My sister and I are the first generation of my family to be born in America. Both our parents are immigrants. My mom was born in Ethiopia and my dad in Eritrea. The two countries were once one but split after the war that took place from May 6, 1998, to May 25, 2000. Although the two countries have had their issues since then, many people still consider them one. The culture of both countries is the exact same. The only difference is their language. In Eritrea, the main language spoken is Tigrinya; in Ethiopia, it is Amharic. When I went to Eritrea in 2004, I was star struck by the culture, and since then I have wanted to hold it tight.
When I was a young girl, my grandma cooked traditional food every day for my family. We barely ate any other food because we were so immersed in our culture and food was a big part of culture. To my grandma, this meant preparing food the day we would eat it, not the night before or weeks in advance. She would make himbasha for our family, a traditional bread that can be eaten with butter, honey, cream cheese, coffee, tea, or milk, though milk was usually available only on special occasions. I remember watching her make the bread and asking her if I could pattern a small personal himbasha the way she did hers. She showed me how to use a fork to imprint different lines and patterns into my small loaf.
Himbasha is never made the night before. The dough is prepared a few hours in advance and then is covered so the dough can rise. Most often it’s made plain but it also can be made with raisins or made with different grains. My mom will usually make several of the doughs and have each one sit out in pans or bowls until it rises, when she bakes it in the oven or on the stove top. Though my mom makes the bread when we request it, himbasha is usually made for special occasions. When a child turns one, for example, himbasha is placed on the child’s back and broken in half. Traditionally, this represents future prosperity and blessings for the baby. It symbolizes good health, safety, and a multitude of blessings.
We had our own himbasha celebration last year when my niece, Saige, turned one. The extended family and some close family friends gathered in my brother and sister-in-law’s house. The night before, my great grandma had flown in from Virginia. On the way back from the airport, she and my brother stopped at a grocery store to get the ingredients she would need to bake the hibasha the next morning. My brothers-in-law also drove up from Missouri, so we had a full house. My great grandma slept on a bed in baby Saige’s room while I slept on an air mattress on the floor.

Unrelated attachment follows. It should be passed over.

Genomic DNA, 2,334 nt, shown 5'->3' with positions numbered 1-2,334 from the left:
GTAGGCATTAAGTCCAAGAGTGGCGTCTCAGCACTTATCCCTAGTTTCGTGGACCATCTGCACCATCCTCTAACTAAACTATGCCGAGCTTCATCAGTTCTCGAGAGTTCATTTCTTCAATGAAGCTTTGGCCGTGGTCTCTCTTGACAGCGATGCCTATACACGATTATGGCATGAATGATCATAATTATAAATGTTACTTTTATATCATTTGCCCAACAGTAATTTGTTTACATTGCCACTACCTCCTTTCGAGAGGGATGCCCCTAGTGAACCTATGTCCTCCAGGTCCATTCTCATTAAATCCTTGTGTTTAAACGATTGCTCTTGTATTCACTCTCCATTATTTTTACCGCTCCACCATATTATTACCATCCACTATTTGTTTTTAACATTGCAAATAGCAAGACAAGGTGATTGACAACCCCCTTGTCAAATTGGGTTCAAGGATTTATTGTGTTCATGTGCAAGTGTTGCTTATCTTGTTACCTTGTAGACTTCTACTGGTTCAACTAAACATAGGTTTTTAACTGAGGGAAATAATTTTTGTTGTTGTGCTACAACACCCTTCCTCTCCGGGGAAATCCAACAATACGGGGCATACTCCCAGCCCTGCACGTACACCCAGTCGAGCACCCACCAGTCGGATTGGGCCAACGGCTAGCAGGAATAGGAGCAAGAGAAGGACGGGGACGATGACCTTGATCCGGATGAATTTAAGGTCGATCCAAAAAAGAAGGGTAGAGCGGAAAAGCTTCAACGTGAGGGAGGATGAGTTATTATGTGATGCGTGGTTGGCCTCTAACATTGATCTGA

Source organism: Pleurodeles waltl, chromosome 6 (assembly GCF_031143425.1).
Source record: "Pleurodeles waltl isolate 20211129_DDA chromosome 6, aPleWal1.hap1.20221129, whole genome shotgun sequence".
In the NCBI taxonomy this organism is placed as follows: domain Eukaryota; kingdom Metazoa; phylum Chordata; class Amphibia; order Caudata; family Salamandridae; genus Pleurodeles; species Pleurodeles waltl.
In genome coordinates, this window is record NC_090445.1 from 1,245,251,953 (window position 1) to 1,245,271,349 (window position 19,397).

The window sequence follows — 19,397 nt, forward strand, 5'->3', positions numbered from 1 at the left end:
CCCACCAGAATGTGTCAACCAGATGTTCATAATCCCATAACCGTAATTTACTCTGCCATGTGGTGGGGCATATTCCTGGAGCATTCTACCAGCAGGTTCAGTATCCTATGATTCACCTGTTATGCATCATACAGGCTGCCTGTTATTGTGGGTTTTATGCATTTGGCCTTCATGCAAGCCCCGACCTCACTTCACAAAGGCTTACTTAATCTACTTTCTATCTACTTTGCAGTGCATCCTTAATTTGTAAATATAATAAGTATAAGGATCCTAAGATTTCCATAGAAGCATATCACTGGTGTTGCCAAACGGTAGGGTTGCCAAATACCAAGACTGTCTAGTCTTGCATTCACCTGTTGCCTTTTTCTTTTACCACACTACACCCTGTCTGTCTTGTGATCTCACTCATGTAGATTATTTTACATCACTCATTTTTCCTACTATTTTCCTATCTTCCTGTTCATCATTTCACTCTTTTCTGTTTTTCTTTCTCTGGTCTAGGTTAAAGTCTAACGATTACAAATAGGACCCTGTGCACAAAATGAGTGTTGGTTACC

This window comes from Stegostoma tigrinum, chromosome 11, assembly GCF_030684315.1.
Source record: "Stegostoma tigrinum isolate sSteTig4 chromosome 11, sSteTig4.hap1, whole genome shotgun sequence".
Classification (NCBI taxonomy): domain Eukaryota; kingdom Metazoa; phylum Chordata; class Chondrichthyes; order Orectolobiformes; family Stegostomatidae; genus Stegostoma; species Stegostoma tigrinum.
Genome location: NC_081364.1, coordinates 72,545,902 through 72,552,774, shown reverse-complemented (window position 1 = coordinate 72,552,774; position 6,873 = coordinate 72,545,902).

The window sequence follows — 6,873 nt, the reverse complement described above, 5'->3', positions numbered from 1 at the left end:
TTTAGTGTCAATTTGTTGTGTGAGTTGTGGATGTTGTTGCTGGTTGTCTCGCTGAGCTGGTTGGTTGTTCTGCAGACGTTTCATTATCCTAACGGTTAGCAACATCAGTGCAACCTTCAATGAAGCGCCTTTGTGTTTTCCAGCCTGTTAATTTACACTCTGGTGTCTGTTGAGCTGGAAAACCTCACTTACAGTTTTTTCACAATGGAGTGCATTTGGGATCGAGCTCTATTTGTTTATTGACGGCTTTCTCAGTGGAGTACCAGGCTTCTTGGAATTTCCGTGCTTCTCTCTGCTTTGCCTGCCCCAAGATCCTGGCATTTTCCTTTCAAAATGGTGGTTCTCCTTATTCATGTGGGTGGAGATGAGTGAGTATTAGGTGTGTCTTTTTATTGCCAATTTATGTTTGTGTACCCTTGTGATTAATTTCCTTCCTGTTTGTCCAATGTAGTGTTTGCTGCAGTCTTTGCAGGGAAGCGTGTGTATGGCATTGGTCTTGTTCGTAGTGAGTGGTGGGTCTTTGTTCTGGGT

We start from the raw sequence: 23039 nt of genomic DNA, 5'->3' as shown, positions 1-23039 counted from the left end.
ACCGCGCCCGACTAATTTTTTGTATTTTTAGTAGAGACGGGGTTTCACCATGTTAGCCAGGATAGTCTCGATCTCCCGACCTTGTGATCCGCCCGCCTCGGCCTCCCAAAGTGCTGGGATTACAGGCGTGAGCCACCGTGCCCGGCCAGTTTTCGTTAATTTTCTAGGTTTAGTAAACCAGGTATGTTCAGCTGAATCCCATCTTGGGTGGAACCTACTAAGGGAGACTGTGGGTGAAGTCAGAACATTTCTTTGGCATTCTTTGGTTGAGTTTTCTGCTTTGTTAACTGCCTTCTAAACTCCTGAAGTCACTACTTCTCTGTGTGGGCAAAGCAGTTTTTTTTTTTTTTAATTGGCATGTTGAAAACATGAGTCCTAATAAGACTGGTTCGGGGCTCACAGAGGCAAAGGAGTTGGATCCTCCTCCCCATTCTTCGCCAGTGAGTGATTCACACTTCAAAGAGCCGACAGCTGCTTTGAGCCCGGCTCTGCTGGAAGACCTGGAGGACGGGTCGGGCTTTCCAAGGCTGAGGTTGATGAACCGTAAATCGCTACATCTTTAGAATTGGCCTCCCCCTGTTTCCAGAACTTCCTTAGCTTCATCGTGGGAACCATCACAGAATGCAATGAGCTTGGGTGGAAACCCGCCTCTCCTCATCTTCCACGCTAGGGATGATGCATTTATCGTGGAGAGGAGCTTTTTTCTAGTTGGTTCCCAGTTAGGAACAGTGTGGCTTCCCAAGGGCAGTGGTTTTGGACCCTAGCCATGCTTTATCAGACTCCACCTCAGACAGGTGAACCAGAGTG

The next morning the sun peaked out from behind the clouds and a warm breeze flowed in through the window. My great grandma, brother, sister-in-law, her parents, her brothers, my parents, and I woke up early, played traditional music, did some dancing, and set out to clean the house. It had such a lively feel inside. The two moms and my sister-in-law set out to prepare the food while the two dads and my brother set tables and chairs outside, set up the speakers, and put the tents up. I bathed my niece and got her ready for the party. I clothed her with the light pink dress with a flower pattern and pink headband that had been laid out on her bed and slipped on her new pair of white sandals. Holding her gently in my arms, I carried her downstairs and played with her outside. In the afternoon, with the party ready to begin, my great grandma humbly prayed over the food we had prepared for our guests.
Soon after dinner, my mom made an announcement that it was time for the blessing. My sister-in-law held baby Saige, with my brother right beside her. My great grandma then took the bread and broke it over little Saige’s back. Everyone started cheering when baby Saige received the blessing. We gathered for family pictures and then the music grew louder and people started dancing again. I took the bread and cut it into pieces, distributing it amongst our guests as we all celebrated the life God had given this child we loved. Something Eritrean and Ethiopian had followed us to America.
1 x 7 g. sachet dried yeast
2 tsp. ground cardamom
55 g (1/4 cup) caster sugar
80 ml (1/3 cup) vegetable oil
600 g (4 cups) plain flour melted butter, to serve
2 tsp. black sesame seeds
Cook’s Notes: We use Australian tablespoons and cups: 1 teaspoon equals 5 ml; 1 tablespoon equals 20 ml; 1 cup equals 250 ml. All herbs are fresh (unless specified) and cups are lightly packed.
Dissolve yeast in 250 ml lukewarm water. Stir in sugar and set aside in a warm, draught-free place for 10 minutes or until mixture bubbles.
Combine flour, 1 tsp. salt, sesame seeds, and cardamom in a large bowl. Add oil and yeast mixture and mix to form a dough.
Turn dough out onto a lightly floured work surface and knead for 5 minutes or until smooth. Place in a lightly greased bowl, cover with plastic wrap and set aside in a warm, draught-free place for 1 hour or until dough doubles in size.
Preheat oven to 180 degrees centigrade (355 degrees Fahrenheit). Divide dough into 2 equal portions. Roll out to form 2 x 30 cm. rounds (12 inches). Place into 2 x 30 cm. greased skillet pans. Using a sharp knife, score 3 concentric circles in each round, working from the middle out; then make 4 shallow cuts intersecting through the centre to form a wheel pattern.
Brush with oil and bake for 20 minutes or until cooked through and golden. Brush with butter and serve with hummus, if desired.